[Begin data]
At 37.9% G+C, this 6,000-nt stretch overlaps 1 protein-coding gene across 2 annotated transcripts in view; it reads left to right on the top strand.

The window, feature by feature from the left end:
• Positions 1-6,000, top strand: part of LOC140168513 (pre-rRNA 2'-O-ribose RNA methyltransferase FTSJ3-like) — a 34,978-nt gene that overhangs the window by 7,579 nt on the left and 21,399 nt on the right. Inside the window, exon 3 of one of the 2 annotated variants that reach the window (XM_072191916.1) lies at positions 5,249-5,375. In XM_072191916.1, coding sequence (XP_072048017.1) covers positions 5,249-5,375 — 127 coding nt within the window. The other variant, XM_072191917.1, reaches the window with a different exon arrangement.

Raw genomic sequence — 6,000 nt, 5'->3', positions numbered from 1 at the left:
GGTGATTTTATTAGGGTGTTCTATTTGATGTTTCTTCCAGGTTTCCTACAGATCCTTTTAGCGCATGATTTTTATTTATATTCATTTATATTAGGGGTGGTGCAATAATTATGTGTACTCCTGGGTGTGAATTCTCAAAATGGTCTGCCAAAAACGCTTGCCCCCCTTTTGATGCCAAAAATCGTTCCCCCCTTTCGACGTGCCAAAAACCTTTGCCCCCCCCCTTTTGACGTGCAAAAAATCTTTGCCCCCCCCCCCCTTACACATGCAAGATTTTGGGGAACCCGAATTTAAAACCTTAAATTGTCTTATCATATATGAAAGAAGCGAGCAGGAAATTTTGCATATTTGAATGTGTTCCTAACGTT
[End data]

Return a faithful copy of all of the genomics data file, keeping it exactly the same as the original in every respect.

At 37.9% G+C, this 6,000-nt stretch overlaps 1 protein-coding gene across 2 annotated transcripts in view; it reads left to right on the top strand.

The window, feature by feature from the left end:
• Positions 1-6,000, top strand: part of LOC140168513 (pre-rRNA 2'-O-ribose RNA methyltransferase FTSJ3-like) — a 34,978-nt gene that overhangs the window by 7,579 nt on the left and 21,399 nt on the right. Inside the window, exon 3 of one of the 2 annotated variants that reach the window (XM_072191916.1) lies at positions 5,249-5,375. In XM_072191916.1, coding sequence (XP_072048017.1) covers positions 5,249-5,375 — 127 coding nt within the window. The other variant, XM_072191917.1, reaches the window with a different exon arrangement.

Raw genomic sequence — 6,000 nt, 5'->3', positions numbered from 1 at the left:
GGTGATTTTATTAGGGTGTTCTATTTGATGTTTCTTCCAGGTTTCCTACAGATCCTTTTAGCGCATGATTTTTATTTATATTCATTTATATTAGGGGTGGTGCAATAATTATGTGTACTCCTGGGTGTGAATTCTCAAAATGGTCTGCCAAAAACGCTTGCCCCCCTTTTGATGCCAAAAATCGTTCCCCCCTTTCGACGTGCCAAAAACCTTTGCCCCCCCCCTTTTGACGTGCAAAAAATCTTTGCCCCCCCCCCCCTTACACATGCAAGATTTTGGGGAACCCGAATTTAAAACCTTAAATTGTCTTATCATATATGAAAGAAGCGAGCAGGAAATTTTGCATATTTGAATGTGTTCCTAACGTT